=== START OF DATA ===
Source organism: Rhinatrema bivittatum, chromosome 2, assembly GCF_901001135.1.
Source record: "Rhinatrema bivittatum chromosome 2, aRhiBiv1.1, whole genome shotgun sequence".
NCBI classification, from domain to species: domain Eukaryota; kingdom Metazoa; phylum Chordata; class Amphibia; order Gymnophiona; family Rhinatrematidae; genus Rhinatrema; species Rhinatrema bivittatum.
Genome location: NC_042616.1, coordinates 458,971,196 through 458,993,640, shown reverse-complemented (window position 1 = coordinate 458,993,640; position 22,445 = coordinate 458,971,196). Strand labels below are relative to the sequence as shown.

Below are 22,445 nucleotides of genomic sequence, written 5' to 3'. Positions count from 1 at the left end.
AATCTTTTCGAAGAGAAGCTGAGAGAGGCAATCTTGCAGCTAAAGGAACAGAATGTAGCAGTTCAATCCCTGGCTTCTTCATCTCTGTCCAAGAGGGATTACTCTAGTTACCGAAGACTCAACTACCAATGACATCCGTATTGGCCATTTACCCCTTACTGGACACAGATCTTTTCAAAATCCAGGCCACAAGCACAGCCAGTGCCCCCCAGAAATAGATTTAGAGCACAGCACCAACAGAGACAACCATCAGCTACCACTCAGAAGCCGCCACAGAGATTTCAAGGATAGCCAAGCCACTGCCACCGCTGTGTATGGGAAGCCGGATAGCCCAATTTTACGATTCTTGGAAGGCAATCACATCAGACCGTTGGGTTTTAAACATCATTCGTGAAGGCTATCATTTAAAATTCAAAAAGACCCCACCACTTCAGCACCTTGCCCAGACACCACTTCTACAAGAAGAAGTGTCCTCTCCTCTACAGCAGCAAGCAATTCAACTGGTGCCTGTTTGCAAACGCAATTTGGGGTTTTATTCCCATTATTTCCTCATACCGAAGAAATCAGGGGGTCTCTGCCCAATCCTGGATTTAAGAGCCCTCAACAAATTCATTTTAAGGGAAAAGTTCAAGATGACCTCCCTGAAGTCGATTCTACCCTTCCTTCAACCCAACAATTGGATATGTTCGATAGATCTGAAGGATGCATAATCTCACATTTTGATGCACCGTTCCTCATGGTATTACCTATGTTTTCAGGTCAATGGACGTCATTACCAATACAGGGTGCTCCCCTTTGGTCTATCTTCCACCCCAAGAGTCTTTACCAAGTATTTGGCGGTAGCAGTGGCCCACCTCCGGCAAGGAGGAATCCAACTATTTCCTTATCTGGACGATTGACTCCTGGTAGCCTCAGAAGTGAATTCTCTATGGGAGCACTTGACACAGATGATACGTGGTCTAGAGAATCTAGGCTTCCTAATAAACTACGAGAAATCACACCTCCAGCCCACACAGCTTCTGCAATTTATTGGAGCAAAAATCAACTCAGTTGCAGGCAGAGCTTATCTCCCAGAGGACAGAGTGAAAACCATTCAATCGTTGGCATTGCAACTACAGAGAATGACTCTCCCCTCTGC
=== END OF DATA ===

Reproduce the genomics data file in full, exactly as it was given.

Source organism: Rhinatrema bivittatum, chromosome 2, assembly GCF_901001135.1.
Source record: "Rhinatrema bivittatum chromosome 2, aRhiBiv1.1, whole genome shotgun sequence".
NCBI classification, from domain to species: domain Eukaryota; kingdom Metazoa; phylum Chordata; class Amphibia; order Gymnophiona; family Rhinatrematidae; genus Rhinatrema; species Rhinatrema bivittatum.
Genome location: NC_042616.1, coordinates 458,971,196 through 458,993,640, shown reverse-complemented (window position 1 = coordinate 458,993,640; position 22,445 = coordinate 458,971,196). Strand labels below are relative to the sequence as shown.

Below are 22,445 nucleotides of genomic sequence, written 5' to 3'. Positions count from 1 at the left end.
AATCTTTTCGAAGAGAAGCTGAGAGAGGCAATCTTGCAGCTAAAGGAACAGAATGTAGCAGTTCAATCCCTGGCTTCTTCATCTCTGTCCAAGAGGGATTACTCTAGTTACCGAAGACTCAACTACCAATGACATCCGTATTGGCCATTTACCCCTTACTGGACACAGATCTTTTCAAAATCCAGGCCACAAGCACAGCCAGTGCCCCCCAGAAATAGATTTAGAGCACAGCACCAACAGAGACAACCATCAGCTACCACTCAGAAGCCGCCACAGAGATTTCAAGGATAGCCAAGCCACTGCCACCGCTGTGTATGGGAAGCCGGATAGCCCAATTTTACGATTCTTGGAAGGCAATCACATCAGACCGTTGGGTTTTAAACATCATTCGTGAAGGCTATCATTTAAAATTCAAAAAGACCCCACCACTTCAGCACCTTGCCCAGACACCACTTCTACAAGAAGAAGTGTCCTCTCCTCTACAGCAGCAAGCAATTCAACTGGTGCCTGTTTGCAAACGCAATTTGGGGTTTTATTCCCATTATTTCCTCATACCGAAGAAATCAGGGGGTCTCTGCCCAATCCTGGATTTAAGAGCCCTCAACAAATTCATTTTAAGGGAAAAGTTCAAGATGACCTCCCTGAAGTCGATTCTACCCTTCCTTCAACCCAACAATTGGATATGTTCGATAGATCTGAAGGATGCATAATCTCACATTTTGATGCACCGTTCCTCATGGTATTACCTATGTTTTCAGGTCAATGGACGTCATTACCAATACAGGGTGCTCCCCTTTGGTCTATCTTCCACCCCAAGAGTCTTTACCAAGTATTTGGCGGTAGCAGTGGCCCACCTCCGGCAAGGAGGAATCCAACTATTTCCTTATCTGGACGATTGACTCCTGGTAGCCTCAGAAGTGAATTCTCTATGGGAGCACTTGACACAGATGATACGTGGTCTAGAGAATCTAGGCTTCCTAATAAACTACGAGAAATCACACCTCCAGCCCACACAGCTTCTGCAATTTATTGGAGCAAAAATCAACTCAGTTGCAGGCAGAGCTTATCTCCCAGAGGACAGAGTGAAAACCATTCAATCGTTGGCATTGCAACTACAGAGAATGACTCTCCCCTCTGC